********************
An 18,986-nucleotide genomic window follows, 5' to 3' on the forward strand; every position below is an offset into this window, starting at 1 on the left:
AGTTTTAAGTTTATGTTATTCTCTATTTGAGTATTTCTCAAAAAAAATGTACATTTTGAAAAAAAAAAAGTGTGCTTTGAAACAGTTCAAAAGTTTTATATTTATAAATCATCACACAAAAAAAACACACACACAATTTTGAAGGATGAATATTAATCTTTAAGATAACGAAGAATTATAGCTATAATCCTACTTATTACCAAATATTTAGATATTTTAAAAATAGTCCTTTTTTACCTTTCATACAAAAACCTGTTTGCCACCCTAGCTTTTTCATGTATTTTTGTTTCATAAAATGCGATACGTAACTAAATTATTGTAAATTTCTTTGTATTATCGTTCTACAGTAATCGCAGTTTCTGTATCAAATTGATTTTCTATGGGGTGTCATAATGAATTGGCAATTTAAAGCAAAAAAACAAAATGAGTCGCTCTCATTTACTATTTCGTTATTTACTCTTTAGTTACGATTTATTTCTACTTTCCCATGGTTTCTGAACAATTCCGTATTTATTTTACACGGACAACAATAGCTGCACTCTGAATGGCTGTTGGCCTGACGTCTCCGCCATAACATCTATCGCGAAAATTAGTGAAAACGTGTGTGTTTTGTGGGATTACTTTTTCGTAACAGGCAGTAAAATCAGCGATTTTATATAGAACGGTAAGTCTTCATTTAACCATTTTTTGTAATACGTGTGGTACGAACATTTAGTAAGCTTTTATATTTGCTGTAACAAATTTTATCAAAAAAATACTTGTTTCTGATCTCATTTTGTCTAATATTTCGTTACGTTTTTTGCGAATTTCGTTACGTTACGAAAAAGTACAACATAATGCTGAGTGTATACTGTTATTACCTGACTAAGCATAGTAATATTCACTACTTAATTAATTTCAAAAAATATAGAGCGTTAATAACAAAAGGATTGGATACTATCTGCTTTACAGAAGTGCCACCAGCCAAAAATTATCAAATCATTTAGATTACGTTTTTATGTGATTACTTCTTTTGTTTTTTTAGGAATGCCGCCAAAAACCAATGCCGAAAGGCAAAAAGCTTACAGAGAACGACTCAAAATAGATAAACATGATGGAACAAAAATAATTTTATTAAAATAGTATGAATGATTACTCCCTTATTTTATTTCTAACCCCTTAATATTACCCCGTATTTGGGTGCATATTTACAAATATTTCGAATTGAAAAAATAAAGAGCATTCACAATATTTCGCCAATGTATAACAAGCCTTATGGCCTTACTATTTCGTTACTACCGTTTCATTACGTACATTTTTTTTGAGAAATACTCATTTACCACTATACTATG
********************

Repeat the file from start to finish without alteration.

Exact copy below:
An 18,986-nucleotide genomic window follows, 5' to 3' on the forward strand; every position below is an offset into this window, starting at 1 on the left:
AGTTTTAAGTTTATGTTATTCTCTATTTGAGTATTTCTCAAAAAAAATGTACATTTTGAAAAAAAAAAAGTGTGCTTTGAAACAGTTCAAAAGTTTTATATTTATAAATCATCACACAAAAAAAACACACACACAATTTTGAAGGATGAATATTAATCTTTAAGATAACGAAGAATTATAGCTATAATCCTACTTATTACCAAATATTTAGATATTTTAAAAATAGTCCTTTTTTACCTTTCATACAAAAACCTGTTTGCCACCCTAGCTTTTTCATGTATTTTTGTTTCATAAAATGCGATACGTAACTAAATTATTGTAAATTTCTTTGTATTATCGTTCTACAGTAATCGCAGTTTCTGTATCAAATTGATTTTCTATGGGGTGTCATAATGAATTGGCAATTTAAAGCAAAAAAACAAAATGAGTCGCTCTCATTTACTATTTCGTTATTTACTCTTTAGTTACGATTTATTTCTACTTTCCCATGGTTTCTGAACAATTCCGTATTTATTTTACACGGACAACAATAGCTGCACTCTGAATGGCTGTTGGCCTGACGTCTCCGCCATAACATCTATCGCGAAAATTAGTGAAAACGTGTGTGTTTTGTGGGATTACTTTTTCGTAACAGGCAGTAAAATCAGCGATTTTATATAGAACGGTAAGTCTTCATTTAACCATTTTTTGTAATACGTGTGGTACGAACATTTAGTAAGCTTTTATATTTGCTGTAACAAATTTTATCAAAAAAATACTTGTTTCTGATCTCATTTTGTCTAATATTTCGTTACGTTTTTTGCGAATTTCGTTACGTTACGAAAAAGTACAACATAATGCTGAGTGTATACTGTTATTACCTGACTAAGCATAGTAATATTCACTACTTAATTAATTTCAAAAAATATAGAGCGTTAATAACAAAAGGATTGGATACTATCTGCTTTACAGAAGTGCCACCAGCCAAAAATTATCAAATCATTTAGATTACGTTTTTATGTGATTACTTCTTTTGTTTTTTTAGGAATGCCGCCAAAAACCAATGCCGAAAGGCAAAAAGCTTACAGAGAACGACTCAAAATAGATAAACATGATGGAACAAAAATAATTTTATTAAAATAGTATGAATGATTACTCCCTTATTTTATTTCTAACCCCTTAATATTACCCCGTATTTGGGTGCATATTTACAAATATTTCGAATTGAAAAAATAAAGAGCATTCACAATATTTCGCCAATGTATAACAAGCCTTATGGCCTTACTATTTCGTTACTACCGTTTCATTACGTACATTTTTTTTGAGAAATACTCATTTACCACTATACTATG